With a dash of daring thrown into the design process, the team at Fortunen have recently completed their loo with a view in Norway, offering uninterrupted views of the Skjervsfossen waterfall.
Sometimes nature calls at the most inopportune moments. Much like the cinemas who feature mini-movie screens in the bathrooms to make sure you don’t miss out on the full viewing experience, the team at Fortunen has recently completed a toilet block with views of Norway's Skjervsfossen waterfall to make sure users don’t miss out on a minute of the view.
From the luxury of these public facilities, users can view the Storelvi river rush by through the glazed floor panel of the building, which is clad in local stone to accentuate its connection with the surrounding landscape.
Bergen-based architecture studio Fortunen designed the small service building containing two restrooms and a technical room and position the structure on the bank of the river. Further upstream, the Skjervsfossen waterfall plummets into the riverbed below.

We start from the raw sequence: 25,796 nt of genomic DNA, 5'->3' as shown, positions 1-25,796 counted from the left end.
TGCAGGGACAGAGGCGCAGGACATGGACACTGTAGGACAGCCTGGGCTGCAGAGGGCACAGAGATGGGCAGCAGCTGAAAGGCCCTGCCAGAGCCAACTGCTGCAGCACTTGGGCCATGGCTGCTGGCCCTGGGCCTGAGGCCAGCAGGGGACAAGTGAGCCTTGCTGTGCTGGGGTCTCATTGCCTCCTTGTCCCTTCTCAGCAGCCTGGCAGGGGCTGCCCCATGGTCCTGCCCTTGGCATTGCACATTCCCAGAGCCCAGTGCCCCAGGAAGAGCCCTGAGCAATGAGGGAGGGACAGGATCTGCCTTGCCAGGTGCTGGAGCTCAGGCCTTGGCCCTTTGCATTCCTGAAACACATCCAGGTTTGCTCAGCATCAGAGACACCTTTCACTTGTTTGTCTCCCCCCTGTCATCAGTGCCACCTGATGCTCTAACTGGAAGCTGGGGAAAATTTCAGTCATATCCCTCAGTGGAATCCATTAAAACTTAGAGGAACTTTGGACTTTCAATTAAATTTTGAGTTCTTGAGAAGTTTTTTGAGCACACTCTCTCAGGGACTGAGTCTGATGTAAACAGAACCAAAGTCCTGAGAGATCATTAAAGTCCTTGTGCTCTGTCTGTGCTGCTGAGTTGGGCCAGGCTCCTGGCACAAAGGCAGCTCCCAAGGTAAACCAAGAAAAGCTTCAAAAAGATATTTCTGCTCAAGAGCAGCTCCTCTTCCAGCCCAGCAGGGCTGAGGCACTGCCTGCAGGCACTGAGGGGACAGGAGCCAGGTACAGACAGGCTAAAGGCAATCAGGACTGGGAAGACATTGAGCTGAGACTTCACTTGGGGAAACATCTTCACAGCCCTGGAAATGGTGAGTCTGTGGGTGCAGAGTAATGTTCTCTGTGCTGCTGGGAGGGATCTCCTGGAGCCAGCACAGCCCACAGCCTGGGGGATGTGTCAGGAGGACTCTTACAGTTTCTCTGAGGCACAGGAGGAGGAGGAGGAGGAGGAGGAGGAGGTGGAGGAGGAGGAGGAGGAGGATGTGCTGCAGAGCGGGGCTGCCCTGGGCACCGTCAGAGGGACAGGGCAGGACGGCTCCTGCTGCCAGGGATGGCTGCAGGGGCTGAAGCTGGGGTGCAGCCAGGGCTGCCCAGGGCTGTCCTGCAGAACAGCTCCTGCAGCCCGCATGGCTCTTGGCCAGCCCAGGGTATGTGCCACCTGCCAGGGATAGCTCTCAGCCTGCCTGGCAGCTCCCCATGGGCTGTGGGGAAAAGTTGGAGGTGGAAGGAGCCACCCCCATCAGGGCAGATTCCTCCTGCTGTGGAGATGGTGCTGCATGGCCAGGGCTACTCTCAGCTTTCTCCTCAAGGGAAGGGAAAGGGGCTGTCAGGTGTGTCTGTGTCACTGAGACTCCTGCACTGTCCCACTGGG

Skjervsfossen is situated on one of Norway's popular Scenic Routes and so the Norwegian Public Roads Administration and National Tourist Routes in Norway tasked Fortunen with creating a subtle public facility that complements the surroundings and makes the most of the views towards the adjacent cliffs and valley.
"The main concept was to make the wild nature accessible without hurting it," said the studio. "The building appears as a small piece of the mountain, carved out of the rock and relocated to the other side of the riverbank."
A mono-pitched form that extends straight up from the river bank gives the building a monolithic, sculptural presence. Its external surfaces are clad entirely in panels of local stone chosen to echo the hues and textures of the terrain.
The restrooms are lined with pine plywood stained a warm shade that mirrors the aesthetic of landscape and trees on the opposite bank of the river. Tall, narrow windows and glass panels set into the concrete floors provide views of the river, forest and mountainside that ascends steeply upwards in front of the building.
In addition to the amenities, Oslo-based landscape architecture studio Østengen & Bergo have also created a series of paths and steps that allow visitors to wander the landscape towards additional viewpoints.
These paths are comprised of large pieces of local stone that connect to and then branch off from more formal paths among the picnic area, parking and public facilities.